If the Minnesota Twins keep this up, they might have to change their team color to purple.
The team announced on Monday a deal to sell Prince-related merchandise year-round, including hats, shirts and balls, plus they’re bringing back Prince Night for a second year. The co-branding deal is believed to be the first of its kind in Major League Baseball. The new items will be for sale exclusively at Target Field beginning with the home opener April 5 against the Seattle Mariners.
Then, on June 8, the Twins will play host to the second annual Prince Night at Target Field in a game against the Los Angeles Angels. Additional Twins-Prince merchandise will go on sale that night, which will also include a giveaway.
The first 10,000 fans through the gates will receive inflatable Prince guitars — the purple one in the shape of his symbol. After the seventh inning stretch, those with the guitars will be asked to remain standing and illuminate them for a special remembrance, the Twins said.
Fans who purchase a Prince Theme Night package will get a purple Prince-Twins baseball cap. The packages range from $26 for a spot in the home run porch to $81 for a home plate mid-level box seat. (Prices don’t include fees.)
“Along with our fans, we look forward to celebrating the legacy of a man who brought an international spotlight to our great city,” team CEO Dave St. Peter said.
The Twins’ retail provider, Delaware North Sportservice, struck a deal with a company called Bravado, which was hired in 2017 by the Prince estate to handle his merchandising and branding. Team representatives said Prince’s family approved of the deal.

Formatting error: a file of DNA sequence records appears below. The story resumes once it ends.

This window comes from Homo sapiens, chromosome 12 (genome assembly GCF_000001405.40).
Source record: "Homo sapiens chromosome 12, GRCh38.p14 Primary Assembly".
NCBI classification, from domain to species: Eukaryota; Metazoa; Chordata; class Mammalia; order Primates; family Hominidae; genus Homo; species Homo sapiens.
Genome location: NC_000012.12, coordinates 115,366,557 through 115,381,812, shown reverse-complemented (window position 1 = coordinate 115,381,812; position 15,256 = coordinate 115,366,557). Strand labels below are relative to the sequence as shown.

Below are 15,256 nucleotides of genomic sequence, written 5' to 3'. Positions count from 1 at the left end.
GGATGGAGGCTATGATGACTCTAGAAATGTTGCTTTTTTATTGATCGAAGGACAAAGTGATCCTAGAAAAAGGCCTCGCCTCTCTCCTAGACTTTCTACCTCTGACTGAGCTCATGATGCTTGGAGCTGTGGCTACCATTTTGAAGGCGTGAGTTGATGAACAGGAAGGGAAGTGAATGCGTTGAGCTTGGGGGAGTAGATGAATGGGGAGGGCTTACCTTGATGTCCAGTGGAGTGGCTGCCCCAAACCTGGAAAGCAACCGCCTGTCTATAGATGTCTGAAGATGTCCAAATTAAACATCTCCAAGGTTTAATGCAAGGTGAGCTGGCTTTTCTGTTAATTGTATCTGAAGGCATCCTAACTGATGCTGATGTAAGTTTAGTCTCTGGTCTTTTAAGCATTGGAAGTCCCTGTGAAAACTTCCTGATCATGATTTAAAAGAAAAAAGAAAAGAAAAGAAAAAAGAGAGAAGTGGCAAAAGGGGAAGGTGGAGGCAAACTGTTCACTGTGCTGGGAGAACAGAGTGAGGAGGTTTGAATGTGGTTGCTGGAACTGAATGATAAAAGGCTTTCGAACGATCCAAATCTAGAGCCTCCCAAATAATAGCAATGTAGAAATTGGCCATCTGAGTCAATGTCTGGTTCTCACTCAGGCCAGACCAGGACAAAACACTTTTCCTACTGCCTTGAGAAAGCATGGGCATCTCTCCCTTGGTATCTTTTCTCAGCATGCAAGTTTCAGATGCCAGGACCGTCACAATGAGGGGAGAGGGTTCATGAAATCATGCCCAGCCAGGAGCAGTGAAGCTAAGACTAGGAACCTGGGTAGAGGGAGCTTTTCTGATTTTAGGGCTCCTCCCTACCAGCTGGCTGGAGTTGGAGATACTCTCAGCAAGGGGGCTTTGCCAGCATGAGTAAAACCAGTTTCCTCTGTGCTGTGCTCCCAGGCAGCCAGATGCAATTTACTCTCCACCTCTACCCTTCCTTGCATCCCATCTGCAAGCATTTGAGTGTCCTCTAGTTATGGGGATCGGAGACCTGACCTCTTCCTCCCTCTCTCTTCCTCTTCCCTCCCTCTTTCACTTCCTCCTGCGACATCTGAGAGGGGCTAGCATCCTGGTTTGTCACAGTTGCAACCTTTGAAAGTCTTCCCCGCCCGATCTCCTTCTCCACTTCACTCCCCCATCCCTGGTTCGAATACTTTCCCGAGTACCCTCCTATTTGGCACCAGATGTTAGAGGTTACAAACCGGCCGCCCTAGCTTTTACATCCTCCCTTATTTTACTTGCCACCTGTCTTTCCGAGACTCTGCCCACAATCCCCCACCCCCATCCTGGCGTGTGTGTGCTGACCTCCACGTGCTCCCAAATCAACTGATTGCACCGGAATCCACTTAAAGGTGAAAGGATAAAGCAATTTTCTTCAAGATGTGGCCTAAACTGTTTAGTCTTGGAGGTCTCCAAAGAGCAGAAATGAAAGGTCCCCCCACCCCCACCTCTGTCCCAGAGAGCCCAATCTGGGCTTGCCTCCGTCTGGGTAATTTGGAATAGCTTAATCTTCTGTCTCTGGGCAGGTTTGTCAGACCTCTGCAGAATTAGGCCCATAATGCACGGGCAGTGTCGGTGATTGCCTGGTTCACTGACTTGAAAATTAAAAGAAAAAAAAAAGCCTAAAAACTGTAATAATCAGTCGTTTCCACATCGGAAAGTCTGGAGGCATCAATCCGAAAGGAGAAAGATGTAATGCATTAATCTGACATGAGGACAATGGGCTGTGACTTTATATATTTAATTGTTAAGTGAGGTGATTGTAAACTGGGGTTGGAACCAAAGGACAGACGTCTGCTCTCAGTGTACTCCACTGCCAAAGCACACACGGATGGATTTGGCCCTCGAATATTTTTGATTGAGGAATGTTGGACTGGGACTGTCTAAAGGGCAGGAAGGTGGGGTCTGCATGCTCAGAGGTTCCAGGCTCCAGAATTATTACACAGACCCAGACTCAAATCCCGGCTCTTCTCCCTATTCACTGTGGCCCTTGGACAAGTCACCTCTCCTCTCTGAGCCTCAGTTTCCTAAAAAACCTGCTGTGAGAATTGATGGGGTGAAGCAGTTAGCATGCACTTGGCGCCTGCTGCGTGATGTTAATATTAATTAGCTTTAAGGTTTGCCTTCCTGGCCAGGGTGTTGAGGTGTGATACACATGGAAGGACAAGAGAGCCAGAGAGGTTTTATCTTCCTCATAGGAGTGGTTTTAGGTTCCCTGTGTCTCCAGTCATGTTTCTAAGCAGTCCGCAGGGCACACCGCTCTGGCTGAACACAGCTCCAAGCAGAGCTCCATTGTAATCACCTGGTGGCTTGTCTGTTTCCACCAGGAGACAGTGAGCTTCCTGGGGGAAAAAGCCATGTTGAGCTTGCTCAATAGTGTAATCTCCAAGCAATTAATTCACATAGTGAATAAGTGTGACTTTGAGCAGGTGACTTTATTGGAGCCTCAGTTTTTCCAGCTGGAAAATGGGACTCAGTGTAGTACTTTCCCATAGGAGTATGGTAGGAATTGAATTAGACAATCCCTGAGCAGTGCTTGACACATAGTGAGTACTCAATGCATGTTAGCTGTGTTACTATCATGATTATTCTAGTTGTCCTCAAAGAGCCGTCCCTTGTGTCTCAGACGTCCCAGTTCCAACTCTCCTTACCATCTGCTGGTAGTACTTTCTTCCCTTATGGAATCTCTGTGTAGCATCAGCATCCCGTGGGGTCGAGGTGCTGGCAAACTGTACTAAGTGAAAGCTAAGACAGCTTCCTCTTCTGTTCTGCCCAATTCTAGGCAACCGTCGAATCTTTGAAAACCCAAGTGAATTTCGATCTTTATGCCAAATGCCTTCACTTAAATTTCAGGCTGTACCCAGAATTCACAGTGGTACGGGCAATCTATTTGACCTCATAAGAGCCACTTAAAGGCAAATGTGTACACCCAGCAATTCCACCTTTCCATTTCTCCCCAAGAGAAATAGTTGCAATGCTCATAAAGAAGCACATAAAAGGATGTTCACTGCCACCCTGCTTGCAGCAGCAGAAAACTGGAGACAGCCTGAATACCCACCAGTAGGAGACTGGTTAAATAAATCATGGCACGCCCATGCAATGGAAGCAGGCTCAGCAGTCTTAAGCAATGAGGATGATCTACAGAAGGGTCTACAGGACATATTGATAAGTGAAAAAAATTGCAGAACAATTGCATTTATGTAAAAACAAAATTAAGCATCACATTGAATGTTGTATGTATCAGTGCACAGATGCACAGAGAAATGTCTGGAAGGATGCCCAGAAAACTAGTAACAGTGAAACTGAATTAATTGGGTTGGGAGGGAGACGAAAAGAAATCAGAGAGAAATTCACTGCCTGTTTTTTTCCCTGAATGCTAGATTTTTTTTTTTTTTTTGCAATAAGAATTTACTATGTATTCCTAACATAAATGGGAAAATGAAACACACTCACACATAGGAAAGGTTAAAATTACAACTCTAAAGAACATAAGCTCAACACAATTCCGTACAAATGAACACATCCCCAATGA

Sports teams have landed licensing deals for merchandise around special events, such as Pearl Jam T-shirts for when the band played a two-nighter at Wrigley Field in 2013. However, Twins representatives did not know of any similar arrangement for selling merchandise on this scale year-round.
Bravado, which also oversees merchandise licensing for the Beatles, Bob Marley and many other music legends, is a subsidiary of the Universal Music Group, the industry giant that also had a hand in issuing some of Prince’s albums in the ’90s and 2000s and was in the lead among companies vying to handle the singer’s voluminous vault of unissued recordings.
Last season’s Prince Night giveaway was a hit with fans, who swarmed the game for one of the 10,000 umbrellas. Some of those umbrellas are listed on eBay for more than $100.
Prince was known to regularly cheer on the Vikings and Timberwolves, and he played host to a private concert for the Lynx months before his death, but he was not often seen at Twins games.